The History of Altar Linens
Why does Holy Mother Church use only 100% white linen for altar cloths, altar linens, and for some of the vestments of the Priest?
Linen was the cloth that was used for burials by the Jews. Christ's Body was wrapped with a linen shroud after He was laid in Joseph of Arimethea's tomb.
The Catholic altar is traditionally constructed to look like a stone tomb, from the practice of the Early Christians having Holy Mass in the catacombs, in the burial places of the martyred Saints.
From this tradition, there is an altar stone placed inside each altar top which contains the bones of three martyred Saints.
The Sacrifice of Christ Our Lord on the Cross has always been re-enacted by the Catholic Priests and Prelates upon these altars.
For these reasons, the top of Catholic altar is also covered with linen cloths.
Altar cloths in the Roman Rite are comprised of three cloths which are laid over top of each other, two (or all three) of which must touch the ground on either side of the altar.
In the Eastern Rite two altar cloths are used, both of which must touch the ground on either side of the altar.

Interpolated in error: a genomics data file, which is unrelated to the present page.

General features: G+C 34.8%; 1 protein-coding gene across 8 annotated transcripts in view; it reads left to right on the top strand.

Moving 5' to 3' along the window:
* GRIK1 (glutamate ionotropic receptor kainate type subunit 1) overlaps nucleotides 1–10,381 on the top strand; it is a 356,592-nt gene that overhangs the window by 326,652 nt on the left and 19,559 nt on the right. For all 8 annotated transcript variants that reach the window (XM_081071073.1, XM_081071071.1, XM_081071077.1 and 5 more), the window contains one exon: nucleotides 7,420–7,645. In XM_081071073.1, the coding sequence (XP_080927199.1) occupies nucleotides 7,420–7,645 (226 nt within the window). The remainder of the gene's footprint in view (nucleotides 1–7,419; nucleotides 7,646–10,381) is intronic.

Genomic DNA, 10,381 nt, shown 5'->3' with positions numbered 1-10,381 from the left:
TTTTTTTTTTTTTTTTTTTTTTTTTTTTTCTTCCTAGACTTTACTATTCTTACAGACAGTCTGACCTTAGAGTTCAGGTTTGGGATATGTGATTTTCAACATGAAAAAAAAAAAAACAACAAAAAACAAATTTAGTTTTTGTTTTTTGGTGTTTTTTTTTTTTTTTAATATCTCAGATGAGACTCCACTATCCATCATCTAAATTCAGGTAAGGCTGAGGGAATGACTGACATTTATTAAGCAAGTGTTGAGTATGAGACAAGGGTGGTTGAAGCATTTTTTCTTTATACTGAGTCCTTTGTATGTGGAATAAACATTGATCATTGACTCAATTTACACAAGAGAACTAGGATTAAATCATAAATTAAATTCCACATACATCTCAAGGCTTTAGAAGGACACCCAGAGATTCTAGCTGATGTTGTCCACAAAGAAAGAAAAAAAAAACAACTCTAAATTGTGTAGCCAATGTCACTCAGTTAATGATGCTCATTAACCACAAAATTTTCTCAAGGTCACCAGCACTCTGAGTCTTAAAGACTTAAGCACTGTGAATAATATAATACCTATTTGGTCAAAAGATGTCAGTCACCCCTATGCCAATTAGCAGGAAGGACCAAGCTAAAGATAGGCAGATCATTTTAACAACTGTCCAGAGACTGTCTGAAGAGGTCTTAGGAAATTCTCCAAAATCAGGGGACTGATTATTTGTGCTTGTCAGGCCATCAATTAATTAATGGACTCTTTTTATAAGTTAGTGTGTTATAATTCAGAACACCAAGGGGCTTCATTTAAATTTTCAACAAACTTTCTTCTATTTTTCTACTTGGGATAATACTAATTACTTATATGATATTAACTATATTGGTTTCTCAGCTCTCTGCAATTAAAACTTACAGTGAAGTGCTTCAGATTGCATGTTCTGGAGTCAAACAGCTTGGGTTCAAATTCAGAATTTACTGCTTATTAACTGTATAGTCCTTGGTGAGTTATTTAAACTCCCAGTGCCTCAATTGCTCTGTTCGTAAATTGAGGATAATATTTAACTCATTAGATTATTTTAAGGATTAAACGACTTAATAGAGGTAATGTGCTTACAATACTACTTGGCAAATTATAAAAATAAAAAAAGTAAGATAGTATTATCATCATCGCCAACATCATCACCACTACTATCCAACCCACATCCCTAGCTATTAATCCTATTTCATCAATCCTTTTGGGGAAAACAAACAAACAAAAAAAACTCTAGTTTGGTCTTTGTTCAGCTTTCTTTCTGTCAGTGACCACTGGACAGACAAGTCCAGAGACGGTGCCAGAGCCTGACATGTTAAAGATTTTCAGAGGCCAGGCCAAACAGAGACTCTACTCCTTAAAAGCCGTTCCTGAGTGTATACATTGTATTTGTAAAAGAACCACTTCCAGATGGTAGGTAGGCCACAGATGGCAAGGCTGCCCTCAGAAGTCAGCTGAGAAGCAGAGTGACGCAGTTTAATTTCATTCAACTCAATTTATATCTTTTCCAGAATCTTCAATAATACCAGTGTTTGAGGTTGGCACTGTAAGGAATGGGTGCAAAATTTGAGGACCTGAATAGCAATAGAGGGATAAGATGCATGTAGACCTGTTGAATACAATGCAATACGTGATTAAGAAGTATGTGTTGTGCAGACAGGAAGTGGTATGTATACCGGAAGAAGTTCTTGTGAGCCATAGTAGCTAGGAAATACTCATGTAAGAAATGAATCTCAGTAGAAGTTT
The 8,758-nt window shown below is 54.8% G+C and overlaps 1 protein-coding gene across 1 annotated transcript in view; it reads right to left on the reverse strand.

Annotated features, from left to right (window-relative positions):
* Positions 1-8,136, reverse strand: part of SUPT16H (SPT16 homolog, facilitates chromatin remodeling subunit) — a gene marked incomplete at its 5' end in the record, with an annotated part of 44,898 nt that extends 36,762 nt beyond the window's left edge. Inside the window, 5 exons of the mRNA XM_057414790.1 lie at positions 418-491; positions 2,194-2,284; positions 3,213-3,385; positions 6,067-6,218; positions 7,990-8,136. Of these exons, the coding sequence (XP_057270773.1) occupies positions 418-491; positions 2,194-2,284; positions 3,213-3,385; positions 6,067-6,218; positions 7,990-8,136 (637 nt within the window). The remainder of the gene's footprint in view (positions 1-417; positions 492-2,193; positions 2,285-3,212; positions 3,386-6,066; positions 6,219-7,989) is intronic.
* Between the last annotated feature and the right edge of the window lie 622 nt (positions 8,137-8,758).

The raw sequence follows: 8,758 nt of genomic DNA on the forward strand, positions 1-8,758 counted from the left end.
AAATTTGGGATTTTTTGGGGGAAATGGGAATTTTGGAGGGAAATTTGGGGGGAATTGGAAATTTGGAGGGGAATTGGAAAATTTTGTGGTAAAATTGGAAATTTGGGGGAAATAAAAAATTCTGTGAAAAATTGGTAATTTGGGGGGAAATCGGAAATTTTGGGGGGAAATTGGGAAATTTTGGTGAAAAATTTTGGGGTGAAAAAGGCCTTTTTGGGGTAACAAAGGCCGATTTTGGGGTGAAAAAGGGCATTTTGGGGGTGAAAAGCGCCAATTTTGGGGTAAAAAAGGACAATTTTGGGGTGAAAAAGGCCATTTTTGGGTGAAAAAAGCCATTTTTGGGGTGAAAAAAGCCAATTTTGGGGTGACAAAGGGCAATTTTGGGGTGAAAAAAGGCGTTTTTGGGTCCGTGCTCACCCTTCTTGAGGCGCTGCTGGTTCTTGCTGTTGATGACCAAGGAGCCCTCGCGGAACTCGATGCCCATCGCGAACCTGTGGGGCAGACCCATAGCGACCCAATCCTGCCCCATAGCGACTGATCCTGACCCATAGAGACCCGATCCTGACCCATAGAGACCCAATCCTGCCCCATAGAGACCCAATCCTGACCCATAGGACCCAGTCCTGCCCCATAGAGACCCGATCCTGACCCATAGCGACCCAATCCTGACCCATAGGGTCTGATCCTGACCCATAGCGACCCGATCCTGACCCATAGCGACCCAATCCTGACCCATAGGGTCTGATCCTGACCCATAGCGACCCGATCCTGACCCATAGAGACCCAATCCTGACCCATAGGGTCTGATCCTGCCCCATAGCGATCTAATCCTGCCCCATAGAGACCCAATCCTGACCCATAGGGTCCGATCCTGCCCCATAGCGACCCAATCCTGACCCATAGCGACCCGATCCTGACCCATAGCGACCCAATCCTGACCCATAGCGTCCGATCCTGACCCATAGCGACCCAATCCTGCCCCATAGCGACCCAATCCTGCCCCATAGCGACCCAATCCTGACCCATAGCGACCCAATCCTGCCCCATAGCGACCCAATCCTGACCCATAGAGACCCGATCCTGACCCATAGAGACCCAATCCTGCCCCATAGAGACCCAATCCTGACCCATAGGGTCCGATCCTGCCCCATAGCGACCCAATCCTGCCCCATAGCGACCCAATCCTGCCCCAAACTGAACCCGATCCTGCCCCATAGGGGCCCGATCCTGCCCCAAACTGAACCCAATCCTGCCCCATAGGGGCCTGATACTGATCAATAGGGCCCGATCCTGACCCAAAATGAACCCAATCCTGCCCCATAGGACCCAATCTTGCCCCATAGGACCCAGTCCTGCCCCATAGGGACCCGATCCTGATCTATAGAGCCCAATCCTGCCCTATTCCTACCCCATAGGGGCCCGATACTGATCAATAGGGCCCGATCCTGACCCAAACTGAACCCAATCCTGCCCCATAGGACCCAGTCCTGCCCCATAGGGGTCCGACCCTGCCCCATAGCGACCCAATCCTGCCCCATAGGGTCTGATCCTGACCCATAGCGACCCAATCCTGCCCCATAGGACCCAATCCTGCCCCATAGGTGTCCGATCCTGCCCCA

The altar linens also refer to the linens used by the Priest or Prelate in the giving of the Church's Holy Sacraments.
For the Holy Sacrifice of the Mass, there are the Corporal, upon which the chalice and paten are placed; the Pall which is placed over the chalice to protect the consecrated wine (now the Blood of Christ) from getting dirt into it; the Lavabo, which the priest uses to dry his fingers after he has carefully washed his fingers after giving Holy Communion; and the Purificator, which is used to dry the Chalice after it has been rinsed with water after Holy Communion.
The making of altar linens is a holy endeavour and traditionally, one prays quietly for the priest who will use them as one sews them.
The embroidering of a small red cross onto certain altar cloths and vestments has both a functional and a sacred purpose. Red sewing thread can be used, so that it does not bleed through during a washing.
Altar linens are stored in drawers in the Sacristy:
The different folds of the different cloths create the different shapes which help the linens to be identified easily by the Sacristan who prepares the altar:
The Corporal is folded to look square (see the video below), the Lavabo is folded into a large rectangle, and the Purificator is folded accordion-style into a narrower rectangle.
The first of the linen vestments is the Amice, which is worn over the shoulders and tied about the waist. The Amice is also stored in the Sacristy drawers:
The Alb, the second of the Priest's linen vestments, is hung from a hanger so as to minimalise wrinkling and maximize airing after each use: